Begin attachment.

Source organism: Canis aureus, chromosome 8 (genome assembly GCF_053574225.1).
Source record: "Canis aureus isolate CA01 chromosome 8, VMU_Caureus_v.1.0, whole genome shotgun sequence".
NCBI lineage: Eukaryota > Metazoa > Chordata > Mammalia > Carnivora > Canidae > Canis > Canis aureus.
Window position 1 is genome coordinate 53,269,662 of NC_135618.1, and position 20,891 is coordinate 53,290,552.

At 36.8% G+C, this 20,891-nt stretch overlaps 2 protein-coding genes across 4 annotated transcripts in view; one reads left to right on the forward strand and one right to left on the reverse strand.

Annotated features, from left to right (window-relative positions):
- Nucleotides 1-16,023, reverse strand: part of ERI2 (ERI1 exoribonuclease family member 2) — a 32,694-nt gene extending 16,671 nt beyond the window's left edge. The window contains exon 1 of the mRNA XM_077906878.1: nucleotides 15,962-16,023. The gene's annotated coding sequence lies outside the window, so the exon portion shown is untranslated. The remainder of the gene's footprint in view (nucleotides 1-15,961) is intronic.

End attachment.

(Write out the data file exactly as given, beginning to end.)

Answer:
Source organism: Canis aureus, chromosome 8 (genome assembly GCF_053574225.1).
Source record: "Canis aureus isolate CA01 chromosome 8, VMU_Caureus_v.1.0, whole genome shotgun sequence".
NCBI lineage: Eukaryota > Metazoa > Chordata > Mammalia > Carnivora > Canidae > Canis > Canis aureus.
Window position 1 is genome coordinate 53,269,662 of NC_135618.1, and position 20,891 is coordinate 53,290,552.

At 36.8% G+C, this 20,891-nt stretch overlaps 2 protein-coding genes across 4 annotated transcripts in view; one reads left to right on the forward strand and one right to left on the reverse strand.

Annotated features, from left to right (window-relative positions):
- Nucleotides 1-16,023, reverse strand: part of ERI2 (ERI1 exoribonuclease family member 2) — a 32,694-nt gene extending 16,671 nt beyond the window's left edge. The window contains exon 1 of the mRNA XM_077906878.1: nucleotides 15,962-16,023. The gene's annotated coding sequence lies outside the window, so the exon portion shown is untranslated. The remainder of the gene's footprint in view (nucleotides 1-15,961) is intronic.